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LOS ANGELES/WASHINGTON/BOSTON (Reuters) - Eight days after a massive cyber attack on Sony Pictures Entertainment, the Hollywood studio was still struggling to restore some systems on Tuesday evening as investigators combed for evidence to identify the culprit.
Some employees at the Sony Corp (6758.T) entertainment unit were given new computers to replace ones that had been attacked with the rare data-wiping virus, which had made their machines unable to operate, according to a person with knowledge of Sony's operations.
In a memo to staff seen by Reuters, studio co-chiefs Michael Lynton and Amy Pascal acknowledged that "a large amount of confidential Sony Pictures Entertainment data has been stolen by the cyber attackers, including personnel information and business documents."
They are "not yet sure of the full scope of information that the attackers have or might release," according to the memo first reported by Variety, and encouraged employees to take advantage of identity protection services being offered.
Their concern underscores the severity of the breach, which experts say is the first major attack on a U.S. company to use a highly destructive class of malicious software that is designed to make computer networks unable to operate.
Government investigators led by the FBI are considering multiple suspects in the attack, including North Korea, according to a U.S. national security official with knowledge of the investigation.
The FBI said Tuesday that it is working with its counterparts in Sony's home country of Japan in the investigation.
That comes after it warned U.S. businesses on Monday about hackers' use of malicious software and suggested ways to defend themselves. The warning said some of the software used by the hackers had been compiled in Korean, but it did not discuss any possible connection to North Korea.
The hack, which was launched Nov. 24, only affected computers with Microsoft Corp's (MSFT.O) Windows software, so Sony employees using Apple Inc (AAPL.O) Macs, including many in the marketing department, had not been affected, according to the person familiar with Sony's operations, who was not authorized to publicly discuss the attack.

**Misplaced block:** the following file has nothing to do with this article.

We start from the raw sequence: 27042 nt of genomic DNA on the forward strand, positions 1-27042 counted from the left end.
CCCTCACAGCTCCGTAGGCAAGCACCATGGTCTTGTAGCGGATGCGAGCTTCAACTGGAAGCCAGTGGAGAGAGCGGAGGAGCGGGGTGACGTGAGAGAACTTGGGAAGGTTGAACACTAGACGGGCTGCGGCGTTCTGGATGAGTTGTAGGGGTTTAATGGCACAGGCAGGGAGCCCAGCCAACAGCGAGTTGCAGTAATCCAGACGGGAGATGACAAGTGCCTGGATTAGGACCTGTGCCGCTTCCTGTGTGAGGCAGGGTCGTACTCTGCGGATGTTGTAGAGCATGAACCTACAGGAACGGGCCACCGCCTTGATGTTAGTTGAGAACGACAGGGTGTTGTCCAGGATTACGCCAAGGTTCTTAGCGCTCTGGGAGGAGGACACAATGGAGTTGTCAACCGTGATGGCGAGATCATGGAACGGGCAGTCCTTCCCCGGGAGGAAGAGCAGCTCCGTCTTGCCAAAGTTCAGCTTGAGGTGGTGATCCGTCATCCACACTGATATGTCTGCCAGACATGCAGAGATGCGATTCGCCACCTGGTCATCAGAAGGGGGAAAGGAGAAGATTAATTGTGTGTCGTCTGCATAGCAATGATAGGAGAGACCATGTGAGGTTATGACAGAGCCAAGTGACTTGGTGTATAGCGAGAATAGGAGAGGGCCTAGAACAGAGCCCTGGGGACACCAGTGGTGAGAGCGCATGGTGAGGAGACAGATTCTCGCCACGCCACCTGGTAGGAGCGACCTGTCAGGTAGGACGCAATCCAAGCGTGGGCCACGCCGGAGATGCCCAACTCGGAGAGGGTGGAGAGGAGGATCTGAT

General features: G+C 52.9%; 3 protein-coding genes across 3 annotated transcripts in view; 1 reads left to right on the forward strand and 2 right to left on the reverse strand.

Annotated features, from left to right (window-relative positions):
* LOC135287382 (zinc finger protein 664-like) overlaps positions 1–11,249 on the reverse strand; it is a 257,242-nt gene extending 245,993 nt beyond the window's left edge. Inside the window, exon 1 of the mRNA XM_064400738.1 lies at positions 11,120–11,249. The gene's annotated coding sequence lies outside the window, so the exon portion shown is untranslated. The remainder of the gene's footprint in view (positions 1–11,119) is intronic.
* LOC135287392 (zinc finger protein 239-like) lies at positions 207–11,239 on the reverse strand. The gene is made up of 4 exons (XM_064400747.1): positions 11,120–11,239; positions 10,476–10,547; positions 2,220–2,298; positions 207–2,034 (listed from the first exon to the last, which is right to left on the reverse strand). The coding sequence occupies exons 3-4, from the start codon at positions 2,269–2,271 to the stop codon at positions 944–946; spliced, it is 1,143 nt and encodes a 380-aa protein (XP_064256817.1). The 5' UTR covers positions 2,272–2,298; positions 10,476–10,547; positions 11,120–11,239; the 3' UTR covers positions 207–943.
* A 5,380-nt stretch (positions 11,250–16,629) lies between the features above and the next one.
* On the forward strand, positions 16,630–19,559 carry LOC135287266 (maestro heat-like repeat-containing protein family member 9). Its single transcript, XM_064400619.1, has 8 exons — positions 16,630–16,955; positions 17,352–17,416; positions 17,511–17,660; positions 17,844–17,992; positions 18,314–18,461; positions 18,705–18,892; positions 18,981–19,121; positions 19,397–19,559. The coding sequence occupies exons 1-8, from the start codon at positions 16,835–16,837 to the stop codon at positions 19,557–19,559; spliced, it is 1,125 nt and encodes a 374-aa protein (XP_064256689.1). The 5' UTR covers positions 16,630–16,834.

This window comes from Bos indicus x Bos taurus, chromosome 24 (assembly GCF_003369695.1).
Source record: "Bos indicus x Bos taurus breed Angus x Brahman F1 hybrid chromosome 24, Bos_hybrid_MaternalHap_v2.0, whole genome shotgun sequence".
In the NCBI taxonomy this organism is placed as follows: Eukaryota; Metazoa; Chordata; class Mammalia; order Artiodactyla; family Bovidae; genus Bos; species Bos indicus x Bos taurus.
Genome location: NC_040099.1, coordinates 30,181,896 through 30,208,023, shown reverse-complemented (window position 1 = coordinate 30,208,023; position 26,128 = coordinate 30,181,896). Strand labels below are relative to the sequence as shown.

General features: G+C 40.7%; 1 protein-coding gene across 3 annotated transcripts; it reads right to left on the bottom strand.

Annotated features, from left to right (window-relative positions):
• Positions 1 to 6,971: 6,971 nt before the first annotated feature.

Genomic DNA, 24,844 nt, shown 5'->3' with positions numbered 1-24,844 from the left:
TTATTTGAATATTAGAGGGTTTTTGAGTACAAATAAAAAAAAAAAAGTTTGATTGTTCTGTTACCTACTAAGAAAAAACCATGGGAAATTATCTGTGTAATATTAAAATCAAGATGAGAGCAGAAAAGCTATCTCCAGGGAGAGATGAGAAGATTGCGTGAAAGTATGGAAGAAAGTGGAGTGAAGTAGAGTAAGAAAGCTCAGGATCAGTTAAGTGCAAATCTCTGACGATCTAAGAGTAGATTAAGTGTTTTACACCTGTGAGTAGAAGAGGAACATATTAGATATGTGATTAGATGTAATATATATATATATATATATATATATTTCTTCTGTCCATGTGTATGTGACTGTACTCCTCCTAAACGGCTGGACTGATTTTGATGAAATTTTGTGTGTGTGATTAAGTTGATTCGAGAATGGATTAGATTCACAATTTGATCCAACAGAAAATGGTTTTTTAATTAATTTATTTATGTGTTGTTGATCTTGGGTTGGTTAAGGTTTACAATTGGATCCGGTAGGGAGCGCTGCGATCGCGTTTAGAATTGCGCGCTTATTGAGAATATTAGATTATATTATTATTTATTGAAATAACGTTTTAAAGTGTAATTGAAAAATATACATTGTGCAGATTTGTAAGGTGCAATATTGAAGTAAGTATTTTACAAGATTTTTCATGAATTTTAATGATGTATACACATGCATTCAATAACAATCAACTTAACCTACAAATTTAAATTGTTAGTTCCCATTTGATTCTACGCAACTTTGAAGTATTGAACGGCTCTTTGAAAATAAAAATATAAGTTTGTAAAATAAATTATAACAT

Sony Pictures Entertainment shut down its internal computer network last week to prevent the data-wiping software from causing further damage, forcing employees to use paper and pen.
The studio has brought some systems back on line, focusing first on those from which the company generates revenues, including those involved with marketing and distributing its films and TV shows, according to the person.
The hack comes at a tough time for Sony, following soon after a denial-of-service attack on Sony's PlayStation Network in August. Sony was also victim of a notorious 2011 breach that compromised data of tens of millions of PlayStation Network users.
It also comes just as the company's CEO Kazuo Hirai is trying to grow the entertainment business to help offset losses in its mobile division.
He has been under pressure to prove the segment's growth potential after rejecting a proposal by U.S. hedge fund Third Point to spin it off last year.
People claiming responsibility for this latest attack have posted high-quality digital copies of yet-to-be-released Sony films and what they claim are sensitive data about its operations and employees on Internet download sites, making them freely available to the public in a series of releases over the past five days.
Sony's holiday musical "Annie", which is due to be released Dec. 19 in the United States, was available for download on a popular piracy site on Tuesday evening.
Daniel Clemens, chief executive of cyber security firm PacketNinjas, said he has reviewed the files released to date and believes they were stolen from Sony.
He said he found business contracts as well as Social Security numbers, salary information and medical data about employees.
"This is a horrible compromise," Clemens said.
The U.S. national security official, who asked to remain anonymous, told Reuters on Tuesday that the forensic investigation is in its early stages, and that no clear suspects have emerged.
The technology news site Re/code reported Nov. 28 that Sony was investigating whether hackers working on behalf of the North Korean government were responsible for the attack as retribution for the company's backing of the film "The Interview."
The comedy, which is due to be released in the United States and Canada on Dec. 25, is about a CIA plot to assassinate North Korean leader Kim Jong Un. Pyongyang denounced the film as "an act of war" in a letter to U.N. Secretary-General Ban Ki-moon in June.
Additional reporting by Lisa Richwine in Los Angeles; Editing by Mary Milliken, Lisa Shumaker and Rachel Armstrong